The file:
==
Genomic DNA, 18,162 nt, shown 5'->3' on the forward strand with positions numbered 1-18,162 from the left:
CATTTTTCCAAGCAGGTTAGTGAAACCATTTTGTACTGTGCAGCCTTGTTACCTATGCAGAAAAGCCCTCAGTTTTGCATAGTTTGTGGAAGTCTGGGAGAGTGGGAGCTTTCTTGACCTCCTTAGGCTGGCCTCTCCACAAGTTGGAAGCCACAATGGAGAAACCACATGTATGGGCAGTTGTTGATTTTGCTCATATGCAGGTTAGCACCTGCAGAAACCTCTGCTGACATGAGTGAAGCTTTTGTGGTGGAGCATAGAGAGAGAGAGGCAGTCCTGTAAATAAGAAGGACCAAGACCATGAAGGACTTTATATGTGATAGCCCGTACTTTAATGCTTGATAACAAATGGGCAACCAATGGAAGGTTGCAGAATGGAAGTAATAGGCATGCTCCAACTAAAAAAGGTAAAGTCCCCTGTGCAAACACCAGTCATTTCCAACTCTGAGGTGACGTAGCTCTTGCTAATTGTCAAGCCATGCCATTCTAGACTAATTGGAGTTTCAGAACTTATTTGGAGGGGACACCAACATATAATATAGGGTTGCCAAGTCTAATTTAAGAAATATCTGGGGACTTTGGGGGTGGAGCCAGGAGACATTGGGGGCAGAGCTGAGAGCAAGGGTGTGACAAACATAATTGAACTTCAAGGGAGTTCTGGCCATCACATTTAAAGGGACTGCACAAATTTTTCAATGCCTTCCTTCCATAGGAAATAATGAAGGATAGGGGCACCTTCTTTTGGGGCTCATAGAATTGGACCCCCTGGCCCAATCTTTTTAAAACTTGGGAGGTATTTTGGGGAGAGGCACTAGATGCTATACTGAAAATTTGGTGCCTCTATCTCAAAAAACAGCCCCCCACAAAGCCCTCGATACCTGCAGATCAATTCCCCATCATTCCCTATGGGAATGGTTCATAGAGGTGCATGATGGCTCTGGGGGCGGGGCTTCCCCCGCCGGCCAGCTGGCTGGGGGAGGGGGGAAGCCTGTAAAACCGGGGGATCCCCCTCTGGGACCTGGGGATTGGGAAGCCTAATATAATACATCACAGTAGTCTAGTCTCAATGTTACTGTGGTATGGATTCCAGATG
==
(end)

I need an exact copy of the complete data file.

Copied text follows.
Genomic DNA, 18,162 nt, shown 5'->3' on the forward strand with positions numbered 1-18,162 from the left:
CATTTTTCCAAGCAGGTTAGTGAAACCATTTTGTACTGTGCAGCCTTGTTACCTATGCAGAAAAGCCCTCAGTTTTGCATAGTTTGTGGAAGTCTGGGAGAGTGGGAGCTTTCTTGACCTCCTTAGGCTGGCCTCTCCACAAGTTGGAAGCCACAATGGAGAAACCACATGTATGGGCAGTTGTTGATTTTGCTCATATGCAGGTTAGCACCTGCAGAAACCTCTGCTGACATGAGTGAAGCTTTTGTGGTGGAGCATAGAGAGAGAGAGGCAGTCCTGTAAATAAGAAGGACCAAGACCATGAAGGACTTTATATGTGATAGCCCGTACTTTAATGCTTGATAACAAATGGGCAACCAATGGAAGGTTGCAGAATGGAAGTAATAGGCATGCTCCAACTAAAAAAGGTAAAGTCCCCTGTGCAAACACCAGTCATTTCCAACTCTGAGGTGACGTAGCTCTTGCTAATTGTCAAGCCATGCCATTCTAGACTAATTGGAGTTTCAGAACTTATTTGGAGGGGACACCAACATATAATATAGGGTTGCCAAGTCTAATTTAAGAAATATCTGGGGACTTTGGGGGTGGAGCCAGGAGACATTGGGGGCAGAGCTGAGAGCAAGGGTGTGACAAACATAATTGAACTTCAAGGGAGTTCTGGCCATCACATTTAAAGGGACTGCACAAATTTTTCAATGCCTTCCTTCCATAGGAAATAATGAAGGATAGGGGCACCTTCTTTTGGGGCTCATAGAATTGGACCCCCTGGCCCAATCTTTTTAAAACTTGGGAGGTATTTTGGGGAGAGGCACTAGATGCTATACTGAAAATTTGGTGCCTCTATCTCAAAAAACAGCCCCCCACAAAGCCCTCGATACCTGCAGATCAATTCCCCATCATTCCCTATGGGAATGGTTCATAGAGGTGCATGATGGCTCTGGGGGCGGGGCTTCCCCCGCCGGCCAGCTGGCTGGGGGAGGGGGGAAGCCTGTAAAACCGGGGGATCCCCCTCTGGGACCTGGGGATTGGGAAGCCTAATATAATACATCACAGTAGTCTAGTCTCAATGTTACTGTGGTATGGATTCCAGATG